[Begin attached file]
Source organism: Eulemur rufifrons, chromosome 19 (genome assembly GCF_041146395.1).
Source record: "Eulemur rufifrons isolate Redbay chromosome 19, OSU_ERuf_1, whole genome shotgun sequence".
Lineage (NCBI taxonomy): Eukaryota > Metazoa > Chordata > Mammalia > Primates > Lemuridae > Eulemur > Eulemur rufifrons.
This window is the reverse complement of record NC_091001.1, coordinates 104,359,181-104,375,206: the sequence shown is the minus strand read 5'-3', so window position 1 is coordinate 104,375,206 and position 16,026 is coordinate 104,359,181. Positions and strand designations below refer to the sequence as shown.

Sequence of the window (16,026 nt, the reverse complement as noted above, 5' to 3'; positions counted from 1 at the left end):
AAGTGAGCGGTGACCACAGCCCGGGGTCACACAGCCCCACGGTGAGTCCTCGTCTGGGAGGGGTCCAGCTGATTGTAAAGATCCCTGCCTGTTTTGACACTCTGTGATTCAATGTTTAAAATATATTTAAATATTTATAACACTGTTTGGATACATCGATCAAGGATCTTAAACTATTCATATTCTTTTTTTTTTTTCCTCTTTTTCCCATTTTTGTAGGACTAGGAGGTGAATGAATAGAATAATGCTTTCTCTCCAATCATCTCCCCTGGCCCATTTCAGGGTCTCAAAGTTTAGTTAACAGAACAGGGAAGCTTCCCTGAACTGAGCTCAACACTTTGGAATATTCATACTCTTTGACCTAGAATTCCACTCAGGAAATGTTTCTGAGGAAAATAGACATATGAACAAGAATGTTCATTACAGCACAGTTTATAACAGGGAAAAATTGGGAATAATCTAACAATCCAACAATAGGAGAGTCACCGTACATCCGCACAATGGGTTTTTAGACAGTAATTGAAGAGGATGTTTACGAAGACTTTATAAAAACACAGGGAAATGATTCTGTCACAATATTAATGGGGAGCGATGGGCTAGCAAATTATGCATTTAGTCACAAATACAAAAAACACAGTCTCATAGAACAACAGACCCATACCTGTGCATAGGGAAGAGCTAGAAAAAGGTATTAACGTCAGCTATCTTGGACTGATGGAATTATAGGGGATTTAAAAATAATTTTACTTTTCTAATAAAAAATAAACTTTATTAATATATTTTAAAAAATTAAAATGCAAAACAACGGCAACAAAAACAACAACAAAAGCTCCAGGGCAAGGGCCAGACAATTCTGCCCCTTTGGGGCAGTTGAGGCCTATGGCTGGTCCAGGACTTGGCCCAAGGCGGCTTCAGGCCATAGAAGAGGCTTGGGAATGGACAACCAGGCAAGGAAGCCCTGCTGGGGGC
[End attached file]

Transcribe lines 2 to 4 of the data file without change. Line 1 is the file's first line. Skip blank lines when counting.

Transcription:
Source record: "Eulemur rufifrons isolate Redbay chromosome 19, OSU_ERuf_1, whole genome shotgun sequence".
Lineage (NCBI taxonomy): Eukaryota > Metazoa > Chordata > Mammalia > Primates > Lemuridae > Eulemur > Eulemur rufifrons.
This window is the reverse complement of record NC_091001.1, coordinates 104,359,181-104,375,206: the sequence shown is the minus strand read 5'-3', so window position 1 is coordinate 104,375,206 and position 16,026 is coordinate 104,359,181. Positions and strand designations below refer to the sequence as shown.